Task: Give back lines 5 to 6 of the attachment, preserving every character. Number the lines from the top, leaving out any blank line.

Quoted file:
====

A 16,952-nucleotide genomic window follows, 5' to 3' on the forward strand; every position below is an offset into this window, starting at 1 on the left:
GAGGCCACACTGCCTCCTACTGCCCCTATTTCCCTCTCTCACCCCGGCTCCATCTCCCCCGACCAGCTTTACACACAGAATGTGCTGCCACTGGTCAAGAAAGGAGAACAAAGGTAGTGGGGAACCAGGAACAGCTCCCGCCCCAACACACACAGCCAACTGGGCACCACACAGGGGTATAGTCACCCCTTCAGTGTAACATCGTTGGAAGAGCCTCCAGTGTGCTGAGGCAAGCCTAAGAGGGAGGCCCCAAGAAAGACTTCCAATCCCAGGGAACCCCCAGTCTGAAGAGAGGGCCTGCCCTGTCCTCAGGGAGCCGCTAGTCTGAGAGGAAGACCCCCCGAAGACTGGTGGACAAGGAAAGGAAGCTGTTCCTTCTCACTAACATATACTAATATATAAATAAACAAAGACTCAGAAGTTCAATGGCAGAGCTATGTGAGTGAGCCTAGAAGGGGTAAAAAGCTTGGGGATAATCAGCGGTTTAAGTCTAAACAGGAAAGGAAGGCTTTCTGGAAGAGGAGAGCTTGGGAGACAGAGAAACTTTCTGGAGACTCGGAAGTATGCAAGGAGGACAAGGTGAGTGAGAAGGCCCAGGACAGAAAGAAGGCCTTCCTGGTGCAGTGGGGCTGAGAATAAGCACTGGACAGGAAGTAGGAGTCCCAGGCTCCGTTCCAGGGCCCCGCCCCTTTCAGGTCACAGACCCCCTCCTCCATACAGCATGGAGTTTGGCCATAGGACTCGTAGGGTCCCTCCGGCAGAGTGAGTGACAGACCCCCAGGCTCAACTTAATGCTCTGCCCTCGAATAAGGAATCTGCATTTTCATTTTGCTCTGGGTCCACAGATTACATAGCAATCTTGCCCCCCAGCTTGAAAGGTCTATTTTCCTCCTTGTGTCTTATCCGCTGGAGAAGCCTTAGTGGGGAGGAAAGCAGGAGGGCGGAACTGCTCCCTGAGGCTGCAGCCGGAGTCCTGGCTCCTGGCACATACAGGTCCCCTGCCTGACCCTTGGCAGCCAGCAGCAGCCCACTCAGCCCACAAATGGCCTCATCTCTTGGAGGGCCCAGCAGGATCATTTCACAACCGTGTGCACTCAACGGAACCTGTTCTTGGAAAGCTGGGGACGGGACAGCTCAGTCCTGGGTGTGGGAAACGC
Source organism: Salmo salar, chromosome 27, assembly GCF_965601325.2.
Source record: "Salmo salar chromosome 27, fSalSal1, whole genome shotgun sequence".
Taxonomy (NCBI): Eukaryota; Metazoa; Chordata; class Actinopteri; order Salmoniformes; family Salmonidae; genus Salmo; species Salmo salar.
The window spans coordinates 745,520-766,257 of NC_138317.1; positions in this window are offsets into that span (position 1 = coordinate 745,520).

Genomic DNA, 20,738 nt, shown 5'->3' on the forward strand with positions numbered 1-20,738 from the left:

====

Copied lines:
Taxonomy (NCBI): Eukaryota; Metazoa; Chordata; class Actinopteri; order Salmoniformes; family Salmonidae; genus Salmo; species Salmo salar.
The window spans coordinates 745,520-766,257 of NC_138317.1; positions in this window are offsets into that span (position 1 = coordinate 745,520).